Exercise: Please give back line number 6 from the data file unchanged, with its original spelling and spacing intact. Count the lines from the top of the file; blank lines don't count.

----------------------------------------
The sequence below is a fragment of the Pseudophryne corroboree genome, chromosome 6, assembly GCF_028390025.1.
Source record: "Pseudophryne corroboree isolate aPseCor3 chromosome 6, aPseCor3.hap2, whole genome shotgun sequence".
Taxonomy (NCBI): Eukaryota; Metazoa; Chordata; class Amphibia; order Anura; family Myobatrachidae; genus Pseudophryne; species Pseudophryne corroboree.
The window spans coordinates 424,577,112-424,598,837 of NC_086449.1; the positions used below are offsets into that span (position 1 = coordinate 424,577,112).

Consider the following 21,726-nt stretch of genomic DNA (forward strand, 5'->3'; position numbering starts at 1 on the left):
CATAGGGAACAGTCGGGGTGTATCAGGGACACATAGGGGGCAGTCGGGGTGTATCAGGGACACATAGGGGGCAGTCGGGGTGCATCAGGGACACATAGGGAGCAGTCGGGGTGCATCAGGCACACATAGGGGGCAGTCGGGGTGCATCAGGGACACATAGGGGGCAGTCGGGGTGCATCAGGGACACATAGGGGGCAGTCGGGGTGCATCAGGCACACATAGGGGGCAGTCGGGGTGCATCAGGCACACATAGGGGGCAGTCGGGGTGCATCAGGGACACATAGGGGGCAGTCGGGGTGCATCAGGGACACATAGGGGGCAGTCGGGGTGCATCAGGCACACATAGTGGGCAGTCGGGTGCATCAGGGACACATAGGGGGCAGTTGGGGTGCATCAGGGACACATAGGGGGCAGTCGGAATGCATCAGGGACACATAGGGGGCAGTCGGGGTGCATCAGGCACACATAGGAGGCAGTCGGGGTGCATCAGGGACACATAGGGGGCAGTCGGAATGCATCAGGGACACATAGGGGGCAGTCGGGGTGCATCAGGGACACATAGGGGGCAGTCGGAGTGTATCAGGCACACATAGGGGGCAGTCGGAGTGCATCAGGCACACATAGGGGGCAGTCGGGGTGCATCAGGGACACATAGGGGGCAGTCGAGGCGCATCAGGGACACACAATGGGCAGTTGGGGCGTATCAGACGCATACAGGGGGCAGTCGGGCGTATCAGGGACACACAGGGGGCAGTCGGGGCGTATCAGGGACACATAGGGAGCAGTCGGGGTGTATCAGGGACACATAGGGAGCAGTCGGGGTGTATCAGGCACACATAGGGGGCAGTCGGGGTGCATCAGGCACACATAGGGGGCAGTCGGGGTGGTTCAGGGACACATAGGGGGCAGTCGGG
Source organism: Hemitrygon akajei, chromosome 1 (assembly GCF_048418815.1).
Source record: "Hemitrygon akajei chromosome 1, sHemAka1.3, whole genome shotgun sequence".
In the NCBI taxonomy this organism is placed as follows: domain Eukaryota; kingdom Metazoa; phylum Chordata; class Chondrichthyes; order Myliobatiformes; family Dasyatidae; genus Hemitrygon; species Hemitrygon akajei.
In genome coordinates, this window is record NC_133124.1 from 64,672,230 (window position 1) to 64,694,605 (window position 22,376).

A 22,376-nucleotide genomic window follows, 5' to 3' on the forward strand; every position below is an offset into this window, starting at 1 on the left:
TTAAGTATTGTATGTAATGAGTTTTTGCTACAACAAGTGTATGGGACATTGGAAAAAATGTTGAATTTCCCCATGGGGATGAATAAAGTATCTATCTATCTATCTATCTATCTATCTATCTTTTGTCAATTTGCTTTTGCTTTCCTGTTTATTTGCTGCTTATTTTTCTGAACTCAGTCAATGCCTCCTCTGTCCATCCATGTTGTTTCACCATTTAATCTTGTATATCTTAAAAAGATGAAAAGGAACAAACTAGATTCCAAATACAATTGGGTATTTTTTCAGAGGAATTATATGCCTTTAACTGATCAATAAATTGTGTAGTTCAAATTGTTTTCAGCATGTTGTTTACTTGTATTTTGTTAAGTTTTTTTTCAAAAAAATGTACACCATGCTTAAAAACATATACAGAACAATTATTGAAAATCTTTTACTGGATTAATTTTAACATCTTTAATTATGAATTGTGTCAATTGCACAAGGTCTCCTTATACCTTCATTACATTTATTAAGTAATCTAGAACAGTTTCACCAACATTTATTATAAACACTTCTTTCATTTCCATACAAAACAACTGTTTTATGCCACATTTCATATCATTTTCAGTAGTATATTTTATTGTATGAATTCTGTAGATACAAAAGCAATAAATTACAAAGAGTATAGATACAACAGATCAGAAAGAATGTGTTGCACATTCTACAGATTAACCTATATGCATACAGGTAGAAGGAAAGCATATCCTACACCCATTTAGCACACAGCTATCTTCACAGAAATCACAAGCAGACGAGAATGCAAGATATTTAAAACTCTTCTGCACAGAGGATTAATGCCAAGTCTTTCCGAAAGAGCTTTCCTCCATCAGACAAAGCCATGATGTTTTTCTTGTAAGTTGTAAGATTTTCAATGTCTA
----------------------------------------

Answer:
CATAGGGAACAGTCGGGGTGTATCAGGGACACATAGGGGGCAGTCGGGGTGTATCAGGGACACATAGGGGGCAGTCGGGGTGCATCAGGGACACATAGGGAGCAGTCGGGGTGCATCAGGCACACATAGGGGGCAGTCGGGGTGCATCAGGGACACATAGGGGGCAGTCGGGGTGCATCAGGGACACATAGGGGGCAGTCGGGGTGCATCAGGCACACATAGGGGGCAGTCGGGGTGCATCAGGCACACATAGGGGGCAGTCGGGGTGCATCAGGGACACATAGGGGGCAGTCGGGGTGCATCAGGGACACATAGGGGGCAGTCGGGGTGCATCAGGCACACATAGTGGGCAGTCGGGTGCATCAGGGACACATAGGGGGCAGTTGGGGTGCATCAGGGACACATAGGGGGCAGTCGGAATGCATCAGGGACACATAGGGGGCAGTCGGGGTGCATCAGGCACACATAGGAGGCAGTCGGGGTGCATCAGGGACACATAGGGGGCAGTCGGAATGCATCAGGGACACATAGGGGGCAGTCGGGGTGCATCAGGGACACATAGGGGGCAGTCGGAGTGTATCAGGCACACATAGGGGGCAGTCGGAGTGCATCAGGCACACATAGGGGGCAGTCGGGGTGCATCAGGGACACATAGGGGGCAGTCGAGGCGCATCAGGGACACACAATGGGCAGTTGGGGCGTATCAGACGCATACAGGGGGCAGTCGGGCGTATCAGGGACACACAGGGGGCAGTCGGGGCGTATCAGGGACACATAGGGAGCAGTCGGGGTGTATCAGGGACACATAGGGAGCAGTCGGGGTGTATCAGGCACACATAGGGGGCAGTCGGGGTGCATCAGGCACACATAGGGGGCAGTCGGGGTGGTTCAGGGACACATAGGGGGCAGTCGGG